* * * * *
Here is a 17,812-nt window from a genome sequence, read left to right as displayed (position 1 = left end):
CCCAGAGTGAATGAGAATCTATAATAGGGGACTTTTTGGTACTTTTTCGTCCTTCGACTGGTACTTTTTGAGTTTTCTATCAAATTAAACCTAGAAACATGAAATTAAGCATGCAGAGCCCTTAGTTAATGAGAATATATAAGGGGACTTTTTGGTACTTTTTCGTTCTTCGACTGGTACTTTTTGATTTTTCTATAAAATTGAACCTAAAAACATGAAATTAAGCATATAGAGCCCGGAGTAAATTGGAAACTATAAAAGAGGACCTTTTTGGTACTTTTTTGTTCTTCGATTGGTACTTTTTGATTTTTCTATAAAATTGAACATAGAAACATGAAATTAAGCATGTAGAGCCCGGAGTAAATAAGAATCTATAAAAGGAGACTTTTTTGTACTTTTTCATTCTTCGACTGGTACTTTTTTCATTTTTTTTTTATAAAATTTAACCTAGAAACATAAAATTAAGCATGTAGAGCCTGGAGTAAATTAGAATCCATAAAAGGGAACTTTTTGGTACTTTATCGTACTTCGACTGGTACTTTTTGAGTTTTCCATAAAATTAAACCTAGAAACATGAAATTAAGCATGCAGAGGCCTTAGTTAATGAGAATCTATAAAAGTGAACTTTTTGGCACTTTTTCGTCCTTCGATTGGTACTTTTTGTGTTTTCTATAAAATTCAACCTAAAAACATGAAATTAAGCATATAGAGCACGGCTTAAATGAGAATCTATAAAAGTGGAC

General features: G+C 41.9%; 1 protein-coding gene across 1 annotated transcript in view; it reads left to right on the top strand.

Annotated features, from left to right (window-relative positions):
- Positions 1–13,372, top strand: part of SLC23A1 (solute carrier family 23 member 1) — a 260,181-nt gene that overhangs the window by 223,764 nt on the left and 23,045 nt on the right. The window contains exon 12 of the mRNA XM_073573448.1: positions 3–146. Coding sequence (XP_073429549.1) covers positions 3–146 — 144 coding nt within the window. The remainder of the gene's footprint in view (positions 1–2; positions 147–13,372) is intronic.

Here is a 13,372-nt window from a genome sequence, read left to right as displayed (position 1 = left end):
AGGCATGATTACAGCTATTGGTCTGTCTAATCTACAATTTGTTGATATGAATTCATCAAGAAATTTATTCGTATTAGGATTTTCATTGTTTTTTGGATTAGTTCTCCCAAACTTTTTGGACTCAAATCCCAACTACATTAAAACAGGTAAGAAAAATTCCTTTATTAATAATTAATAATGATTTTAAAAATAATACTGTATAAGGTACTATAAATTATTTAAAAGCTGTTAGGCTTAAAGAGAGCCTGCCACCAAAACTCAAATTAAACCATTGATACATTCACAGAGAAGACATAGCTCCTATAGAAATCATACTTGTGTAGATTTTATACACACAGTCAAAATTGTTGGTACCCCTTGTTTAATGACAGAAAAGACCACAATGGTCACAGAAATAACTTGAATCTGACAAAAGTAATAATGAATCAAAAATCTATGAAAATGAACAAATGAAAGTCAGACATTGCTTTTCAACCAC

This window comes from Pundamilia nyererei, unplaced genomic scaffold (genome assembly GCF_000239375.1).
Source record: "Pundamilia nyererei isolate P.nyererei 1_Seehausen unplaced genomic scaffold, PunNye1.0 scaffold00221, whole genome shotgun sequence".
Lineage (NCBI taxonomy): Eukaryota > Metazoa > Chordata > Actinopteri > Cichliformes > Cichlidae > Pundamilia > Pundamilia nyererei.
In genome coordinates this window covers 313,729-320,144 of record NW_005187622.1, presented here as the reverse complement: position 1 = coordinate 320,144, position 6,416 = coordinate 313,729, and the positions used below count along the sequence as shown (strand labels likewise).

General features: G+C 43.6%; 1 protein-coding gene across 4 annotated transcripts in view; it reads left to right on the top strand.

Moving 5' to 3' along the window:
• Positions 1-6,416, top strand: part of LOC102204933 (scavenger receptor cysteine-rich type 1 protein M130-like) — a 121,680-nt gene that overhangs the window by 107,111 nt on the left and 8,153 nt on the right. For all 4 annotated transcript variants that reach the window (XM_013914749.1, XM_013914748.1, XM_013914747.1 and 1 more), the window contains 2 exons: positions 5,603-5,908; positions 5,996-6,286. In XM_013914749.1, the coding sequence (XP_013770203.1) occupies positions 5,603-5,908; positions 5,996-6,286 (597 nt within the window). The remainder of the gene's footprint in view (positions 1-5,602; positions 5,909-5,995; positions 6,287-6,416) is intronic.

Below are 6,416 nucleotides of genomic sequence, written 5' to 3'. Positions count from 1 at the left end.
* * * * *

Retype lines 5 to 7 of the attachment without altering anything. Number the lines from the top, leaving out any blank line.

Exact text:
- Positions 1–13,372, top strand: part of SLC23A1 (solute carrier family 23 member 1) — a 260,181-nt gene that overhangs the window by 223,764 nt on the left and 23,045 nt on the right. The window contains exon 12 of the mRNA XM_073573448.1: positions 3–146. Coding sequence (XP_073429549.1) covers positions 3–146 — 144 coding nt within the window. The remainder of the gene's footprint in view (positions 1–2; positions 147–13,372) is intronic.

Here is a 13,372-nt window from a genome sequence, read left to right as displayed (position 1 = left end):
AGGCATGATTACAGCTATTGGTCTGTCTAATCTACAATTTGTTGATATGAATTCATCAAGAAATTTATTCGTATTAGGATTTTCATTGTTTTTTGGATTAGTTCTCCCAAACTTTTTGGACTCAAATCCCAACTACATTAAAACAGGTAAGAAAAATTCCTTTATTAATAATTAATAATGATTTTAAAAATAATACTGTATAAGGTACTATAAATTATTTAAAAGCTGTTAGGCTTAAAGAGAGCCTGCCACCAAAACTCAAATTAAACCATTGATACATTCACAGAGAAGACATAGCTCCTATAGAAATCATACTTGTGTAGATTTTATACACACAGTCAAAATTGTTGGTACCCCTTGTTTAATGACAGAAAAGACCACAATGGTCACAGAAATAACTTGAATCTGACAAAAGTAATAATGAATCAAAAATCTATGAAAATGAACAAATGAAAGTCAGACATTGCTTTTCAACCAC